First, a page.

Germany protests against trade deal between EU-US
Thousands of Germans protested against the a proposed Transatlantic Trade and Investment Partnership (TTIP) deal that is being negotiated between the US and EU leaders.
More than 30,000 rallied on the streets of Germany city of Hannover, carrying placards with slogans that read: “Stop TTIP!”.
This comes as US President Barack Obama is pushing hard for the agreement and claims that it would create millions of jobs and increase trade by lowering tariffs.
The protestors, on the other hand, believe the deal would jeopardize the rights of workers, democracy and the environment.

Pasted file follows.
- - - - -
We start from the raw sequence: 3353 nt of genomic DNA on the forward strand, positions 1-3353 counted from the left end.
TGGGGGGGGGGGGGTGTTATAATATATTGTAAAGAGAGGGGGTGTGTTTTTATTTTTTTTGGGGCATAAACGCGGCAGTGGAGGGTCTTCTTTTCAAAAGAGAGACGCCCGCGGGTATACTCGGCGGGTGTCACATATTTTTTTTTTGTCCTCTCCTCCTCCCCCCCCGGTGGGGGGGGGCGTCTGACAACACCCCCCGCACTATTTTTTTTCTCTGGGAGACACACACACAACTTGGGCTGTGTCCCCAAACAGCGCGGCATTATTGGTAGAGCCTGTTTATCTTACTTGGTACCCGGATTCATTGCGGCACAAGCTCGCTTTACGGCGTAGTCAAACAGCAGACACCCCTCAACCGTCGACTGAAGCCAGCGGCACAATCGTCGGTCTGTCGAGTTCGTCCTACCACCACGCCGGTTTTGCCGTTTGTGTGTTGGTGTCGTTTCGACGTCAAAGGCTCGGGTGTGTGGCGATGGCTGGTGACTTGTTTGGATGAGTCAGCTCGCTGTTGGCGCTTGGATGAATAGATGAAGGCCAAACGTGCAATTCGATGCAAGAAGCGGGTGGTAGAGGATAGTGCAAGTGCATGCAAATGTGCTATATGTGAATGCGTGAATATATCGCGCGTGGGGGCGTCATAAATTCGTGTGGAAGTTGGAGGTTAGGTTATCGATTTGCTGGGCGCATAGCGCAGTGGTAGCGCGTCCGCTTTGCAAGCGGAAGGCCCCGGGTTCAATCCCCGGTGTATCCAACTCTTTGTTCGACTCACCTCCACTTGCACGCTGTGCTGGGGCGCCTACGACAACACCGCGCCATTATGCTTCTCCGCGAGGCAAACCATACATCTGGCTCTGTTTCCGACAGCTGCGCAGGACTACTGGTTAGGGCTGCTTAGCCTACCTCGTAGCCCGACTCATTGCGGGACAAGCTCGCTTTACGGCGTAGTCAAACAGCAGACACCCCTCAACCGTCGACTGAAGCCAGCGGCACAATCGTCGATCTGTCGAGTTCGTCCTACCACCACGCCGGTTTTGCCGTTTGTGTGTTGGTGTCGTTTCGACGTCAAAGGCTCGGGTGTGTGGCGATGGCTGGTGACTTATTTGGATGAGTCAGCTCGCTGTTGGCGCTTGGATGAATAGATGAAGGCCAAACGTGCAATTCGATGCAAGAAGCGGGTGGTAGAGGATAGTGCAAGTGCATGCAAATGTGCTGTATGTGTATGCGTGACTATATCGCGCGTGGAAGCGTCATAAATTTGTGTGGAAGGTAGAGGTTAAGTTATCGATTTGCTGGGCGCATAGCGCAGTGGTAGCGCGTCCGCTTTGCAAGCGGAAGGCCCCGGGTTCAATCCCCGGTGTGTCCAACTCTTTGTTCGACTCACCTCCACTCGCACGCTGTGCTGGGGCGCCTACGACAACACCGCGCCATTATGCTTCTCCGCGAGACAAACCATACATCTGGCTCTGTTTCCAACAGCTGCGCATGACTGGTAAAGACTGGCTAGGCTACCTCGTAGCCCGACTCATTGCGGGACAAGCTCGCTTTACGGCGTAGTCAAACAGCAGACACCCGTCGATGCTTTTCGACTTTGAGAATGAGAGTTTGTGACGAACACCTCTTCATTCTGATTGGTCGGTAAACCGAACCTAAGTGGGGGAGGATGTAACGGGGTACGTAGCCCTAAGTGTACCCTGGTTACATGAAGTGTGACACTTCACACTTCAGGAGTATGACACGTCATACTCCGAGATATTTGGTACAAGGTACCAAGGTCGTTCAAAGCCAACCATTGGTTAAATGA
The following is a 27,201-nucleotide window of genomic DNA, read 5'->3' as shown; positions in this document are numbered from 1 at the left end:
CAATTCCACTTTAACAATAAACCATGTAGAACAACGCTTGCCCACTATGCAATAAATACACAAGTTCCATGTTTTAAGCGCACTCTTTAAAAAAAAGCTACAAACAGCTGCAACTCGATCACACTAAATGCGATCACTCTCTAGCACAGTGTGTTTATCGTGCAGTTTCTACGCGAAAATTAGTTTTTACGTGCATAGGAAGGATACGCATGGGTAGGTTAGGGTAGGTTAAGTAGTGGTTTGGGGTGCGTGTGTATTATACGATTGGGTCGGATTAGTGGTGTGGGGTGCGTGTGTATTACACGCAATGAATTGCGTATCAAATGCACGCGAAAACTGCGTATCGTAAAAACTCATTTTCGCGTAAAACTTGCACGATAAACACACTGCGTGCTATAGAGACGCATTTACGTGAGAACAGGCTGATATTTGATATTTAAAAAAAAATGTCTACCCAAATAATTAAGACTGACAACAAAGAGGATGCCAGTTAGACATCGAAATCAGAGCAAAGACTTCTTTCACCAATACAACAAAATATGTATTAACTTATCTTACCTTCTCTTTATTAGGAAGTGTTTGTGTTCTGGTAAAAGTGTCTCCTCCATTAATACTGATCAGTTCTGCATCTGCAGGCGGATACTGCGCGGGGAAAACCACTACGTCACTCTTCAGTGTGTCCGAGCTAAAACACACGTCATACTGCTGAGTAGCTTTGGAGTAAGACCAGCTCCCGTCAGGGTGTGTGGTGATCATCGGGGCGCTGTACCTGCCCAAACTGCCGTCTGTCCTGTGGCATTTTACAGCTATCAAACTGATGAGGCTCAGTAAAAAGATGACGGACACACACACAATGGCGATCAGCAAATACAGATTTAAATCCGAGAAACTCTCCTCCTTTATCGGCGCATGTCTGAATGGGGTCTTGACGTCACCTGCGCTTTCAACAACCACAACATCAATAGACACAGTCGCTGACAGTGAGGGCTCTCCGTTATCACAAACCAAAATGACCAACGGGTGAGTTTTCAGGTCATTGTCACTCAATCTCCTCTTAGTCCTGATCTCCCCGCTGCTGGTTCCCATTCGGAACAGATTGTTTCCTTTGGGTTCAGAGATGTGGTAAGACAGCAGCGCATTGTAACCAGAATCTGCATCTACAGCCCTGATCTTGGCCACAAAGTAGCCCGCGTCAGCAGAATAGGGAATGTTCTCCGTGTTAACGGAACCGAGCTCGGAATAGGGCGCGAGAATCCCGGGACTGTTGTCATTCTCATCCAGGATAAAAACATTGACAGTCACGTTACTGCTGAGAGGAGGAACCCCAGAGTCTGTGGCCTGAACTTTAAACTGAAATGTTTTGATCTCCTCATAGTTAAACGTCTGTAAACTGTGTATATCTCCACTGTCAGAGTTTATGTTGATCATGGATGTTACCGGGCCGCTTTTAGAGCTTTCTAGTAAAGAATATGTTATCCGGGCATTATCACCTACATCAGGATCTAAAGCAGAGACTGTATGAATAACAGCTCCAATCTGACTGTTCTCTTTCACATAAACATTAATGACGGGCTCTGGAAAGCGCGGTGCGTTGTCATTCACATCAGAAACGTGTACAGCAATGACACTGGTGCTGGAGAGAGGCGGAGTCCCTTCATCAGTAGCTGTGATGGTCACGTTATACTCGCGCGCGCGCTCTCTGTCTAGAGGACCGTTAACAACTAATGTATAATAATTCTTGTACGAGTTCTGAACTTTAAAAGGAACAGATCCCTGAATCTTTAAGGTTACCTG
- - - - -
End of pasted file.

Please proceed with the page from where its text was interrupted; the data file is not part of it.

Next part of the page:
“The rights in America for workers are much lower. It’s like the Trojan horse. They can’t change our whole system. But they will – because TTIP is written by the groups, by the companies, not by the politicians,” BBC quotes one of the protestors.
The TTIP deal was first negotiated upon three years ago. The deal aims to cut tariffs and regulatory barriers between the EU and US countries in a bid to enhance trade and boost the economies of the EU and US.
The controversy surrounding the deal is its regulatory aspect: that it would lead to lower standards of consumer and environmental protection and safety at work.
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